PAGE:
You won't see this in high level games for many reasons. First, 5...P@a3 or 5...N@a4 are pretty unpleasant for White. 5...B@e7 is also a very solid move for Black. If no pieces have been traded on the other board, 5...Rg8 could be played and after 6. e5 d6 7. exf6 gxf6, Black has a solid position in compensation for the sacrificed material.
Let's continue with the most common lines now:

5. e5
This is also a very common line. If 8. N@h5, Black responds with 8...N@f5. If, on the other hand, White plays 8. N@h5 and Black only has a bishop in hand (to reply to 8. N@h5 with 8...B@f8), Black must use the sit button because after 9. P@h6 gxh6, if White has another piece to drop on f6 or could play P@g7, Black would be in serious trouble. black are in serious trouble.
Now, I will cover the 7...Nxf2 options for Black.

7...Nxf2
This is the best White could do. For inexperienced players, this final position might look scary for White since there are a lot tactical approaches here, but in all cases White is doing fine. The main problem for Black is that he or she mostly relies on drops to create an attack; unfortunately, sometimes drops aren't coming! 10...P@h3 could be played if Black has a knight in hand, but 11. B@h1 counters it. 10...P@f2+ is also quite all right for White. Let's consider yet another move for Black: 10...P@e4; then White would play 11. Nxd4 Bxd4 12. Qg4. After 12. Qg4, White's threats are much more dangerous; Black's kingside is totally exposed and N@h5, P@h6, and N@f6 are all coming with dire consequences. If Black has no pieces in hand, Black must play 10...Nf5 and after 11. Bxf5 exf5, White's position is better.
Do note that there is another move order that one can use to sacrifice on f2:

7...Nxd4
Instead of 11. Qe2, 11. N@f3 is even better, but if a knight is not available, this position is also perfectly fine for White. Indeed, this position obviously favors White since if Black wants to attack, he or she needs a lot of pieces to drop. One possible approach for Black is to play 11...N@g4, threatening 12...Nxh2+ and 13. N@g3+. Other moves Black could try include P@e3/N@e3, P@e4, and Bc5; however, with accurate play, there is still no danger for White in all of these lines. Truly, it is not a good idea at all to put yourself in a situation where you highly depend on drops. If you face a strong team, they will punish you with good flow control.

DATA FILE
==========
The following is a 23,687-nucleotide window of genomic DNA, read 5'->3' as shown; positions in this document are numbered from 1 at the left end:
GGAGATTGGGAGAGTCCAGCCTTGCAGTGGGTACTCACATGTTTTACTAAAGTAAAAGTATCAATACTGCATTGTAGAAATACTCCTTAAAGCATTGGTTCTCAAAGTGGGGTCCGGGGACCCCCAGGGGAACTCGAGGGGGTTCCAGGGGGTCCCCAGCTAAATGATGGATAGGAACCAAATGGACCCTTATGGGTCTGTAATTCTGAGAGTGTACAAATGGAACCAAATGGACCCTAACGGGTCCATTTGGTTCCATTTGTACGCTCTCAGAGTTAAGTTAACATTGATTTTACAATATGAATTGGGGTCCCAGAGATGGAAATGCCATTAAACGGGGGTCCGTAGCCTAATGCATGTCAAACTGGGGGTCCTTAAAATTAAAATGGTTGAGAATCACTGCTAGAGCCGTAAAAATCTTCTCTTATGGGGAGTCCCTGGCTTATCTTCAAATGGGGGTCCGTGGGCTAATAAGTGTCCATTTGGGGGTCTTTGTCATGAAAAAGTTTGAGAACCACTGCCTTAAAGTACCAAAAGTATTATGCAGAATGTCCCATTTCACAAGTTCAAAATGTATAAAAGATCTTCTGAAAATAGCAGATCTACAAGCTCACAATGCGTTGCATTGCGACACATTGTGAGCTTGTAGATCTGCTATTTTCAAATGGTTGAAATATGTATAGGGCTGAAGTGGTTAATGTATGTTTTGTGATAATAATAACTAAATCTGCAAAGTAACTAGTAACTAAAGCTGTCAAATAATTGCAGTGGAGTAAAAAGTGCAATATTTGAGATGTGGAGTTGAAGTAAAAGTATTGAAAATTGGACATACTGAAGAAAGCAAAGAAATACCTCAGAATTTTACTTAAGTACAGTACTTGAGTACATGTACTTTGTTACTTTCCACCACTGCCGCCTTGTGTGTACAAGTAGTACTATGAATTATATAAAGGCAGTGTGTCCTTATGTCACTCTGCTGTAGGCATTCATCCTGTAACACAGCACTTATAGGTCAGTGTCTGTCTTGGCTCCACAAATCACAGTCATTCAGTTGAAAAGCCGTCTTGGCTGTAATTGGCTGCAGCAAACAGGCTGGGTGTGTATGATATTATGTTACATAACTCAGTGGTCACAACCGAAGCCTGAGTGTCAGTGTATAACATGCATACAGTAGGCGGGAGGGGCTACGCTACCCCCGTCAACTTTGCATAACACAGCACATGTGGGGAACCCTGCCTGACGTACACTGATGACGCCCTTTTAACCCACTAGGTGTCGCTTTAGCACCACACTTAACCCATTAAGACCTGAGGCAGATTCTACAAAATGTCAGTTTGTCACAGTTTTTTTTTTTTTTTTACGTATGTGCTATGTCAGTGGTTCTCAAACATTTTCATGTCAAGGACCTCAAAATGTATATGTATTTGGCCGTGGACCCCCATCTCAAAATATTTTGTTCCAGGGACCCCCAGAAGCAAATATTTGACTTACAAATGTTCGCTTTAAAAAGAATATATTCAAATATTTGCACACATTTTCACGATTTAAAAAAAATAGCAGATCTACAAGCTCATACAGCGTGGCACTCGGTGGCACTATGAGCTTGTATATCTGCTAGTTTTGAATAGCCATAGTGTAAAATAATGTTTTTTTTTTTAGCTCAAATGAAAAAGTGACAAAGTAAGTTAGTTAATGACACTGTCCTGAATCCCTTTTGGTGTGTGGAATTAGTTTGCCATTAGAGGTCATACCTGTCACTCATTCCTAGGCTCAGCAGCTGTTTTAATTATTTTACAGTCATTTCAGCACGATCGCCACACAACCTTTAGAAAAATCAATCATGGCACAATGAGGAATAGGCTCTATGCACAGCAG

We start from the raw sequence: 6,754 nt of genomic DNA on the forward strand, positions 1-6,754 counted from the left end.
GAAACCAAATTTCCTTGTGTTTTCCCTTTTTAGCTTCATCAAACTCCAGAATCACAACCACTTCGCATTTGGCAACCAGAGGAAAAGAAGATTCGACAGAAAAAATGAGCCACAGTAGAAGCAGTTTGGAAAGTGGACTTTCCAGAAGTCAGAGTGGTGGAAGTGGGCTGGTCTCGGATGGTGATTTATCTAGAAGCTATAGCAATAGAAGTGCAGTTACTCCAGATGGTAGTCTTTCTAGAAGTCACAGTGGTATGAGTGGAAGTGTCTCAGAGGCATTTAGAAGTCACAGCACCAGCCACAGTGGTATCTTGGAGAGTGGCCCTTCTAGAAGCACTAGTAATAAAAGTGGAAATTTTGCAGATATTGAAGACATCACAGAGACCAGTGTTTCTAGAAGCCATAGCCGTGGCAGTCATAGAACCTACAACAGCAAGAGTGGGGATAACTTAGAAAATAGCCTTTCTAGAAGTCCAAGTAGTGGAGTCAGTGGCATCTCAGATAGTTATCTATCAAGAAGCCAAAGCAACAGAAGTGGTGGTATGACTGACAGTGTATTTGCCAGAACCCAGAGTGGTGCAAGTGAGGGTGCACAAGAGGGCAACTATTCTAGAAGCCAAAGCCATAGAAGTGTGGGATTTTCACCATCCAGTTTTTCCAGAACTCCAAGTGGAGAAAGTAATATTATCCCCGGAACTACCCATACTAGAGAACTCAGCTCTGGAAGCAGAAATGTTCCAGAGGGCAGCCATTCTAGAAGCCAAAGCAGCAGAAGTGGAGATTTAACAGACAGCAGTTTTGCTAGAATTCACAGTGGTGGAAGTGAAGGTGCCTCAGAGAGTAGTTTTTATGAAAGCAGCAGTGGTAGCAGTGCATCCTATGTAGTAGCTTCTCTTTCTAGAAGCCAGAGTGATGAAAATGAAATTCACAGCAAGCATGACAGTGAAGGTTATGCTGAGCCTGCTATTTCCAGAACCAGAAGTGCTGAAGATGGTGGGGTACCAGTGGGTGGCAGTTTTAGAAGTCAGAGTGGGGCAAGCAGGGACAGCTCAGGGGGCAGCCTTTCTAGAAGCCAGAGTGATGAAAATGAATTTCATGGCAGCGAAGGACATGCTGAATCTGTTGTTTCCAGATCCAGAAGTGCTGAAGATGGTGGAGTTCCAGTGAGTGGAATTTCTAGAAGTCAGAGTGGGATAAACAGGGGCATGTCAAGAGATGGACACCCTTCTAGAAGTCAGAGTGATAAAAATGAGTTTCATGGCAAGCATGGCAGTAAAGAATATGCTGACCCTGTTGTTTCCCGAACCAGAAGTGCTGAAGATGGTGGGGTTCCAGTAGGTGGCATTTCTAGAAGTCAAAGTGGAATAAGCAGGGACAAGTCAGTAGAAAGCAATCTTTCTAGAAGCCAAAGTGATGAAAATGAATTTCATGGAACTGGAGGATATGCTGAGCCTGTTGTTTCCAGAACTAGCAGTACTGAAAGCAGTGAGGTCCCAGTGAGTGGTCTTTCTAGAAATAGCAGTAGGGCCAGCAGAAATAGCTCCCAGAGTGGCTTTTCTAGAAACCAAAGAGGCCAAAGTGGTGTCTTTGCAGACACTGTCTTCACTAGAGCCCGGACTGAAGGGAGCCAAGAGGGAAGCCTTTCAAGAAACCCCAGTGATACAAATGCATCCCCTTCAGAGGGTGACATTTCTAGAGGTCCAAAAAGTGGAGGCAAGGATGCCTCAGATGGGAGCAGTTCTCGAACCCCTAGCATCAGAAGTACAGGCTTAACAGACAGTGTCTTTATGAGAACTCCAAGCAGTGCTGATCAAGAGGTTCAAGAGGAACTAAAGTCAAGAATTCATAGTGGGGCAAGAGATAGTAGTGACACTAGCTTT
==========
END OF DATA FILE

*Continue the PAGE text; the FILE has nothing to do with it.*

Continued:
Finally, another option for White is an early a3:

4. a3
Be careful of this trick as it leads to an obviously lost position for Black. Instead, just go Qe7 and play a calm position:
There's nothing to worry about here. 8..N@e4 or 8...B@b2 are good moves; if empty-handed, 8...Nh6 and 9...0-0 are also fine. Don't be shy to use the sit button often if your opponent sits a lot. 9. P@d6 is the only real threat White has and it's best ignored:
This final position totally favors Black. Even if White plays 11. N@d6+, Black could just reply with 11...Kf8 . White is going to need a hand full of pieces to get in and even then they might die first.
Do note that White can easily avoid all of those scenarios by taking exd5, heading into an Exchange French position.
Finally, the last critical option for White is the early e5 push:
Well, I am really lucky that my friend, MiniGreat, who is also a very strong bughouse player, covered this line very deeply in his blog; had he not done so, this post would have been twice as long! You can read his analyses here.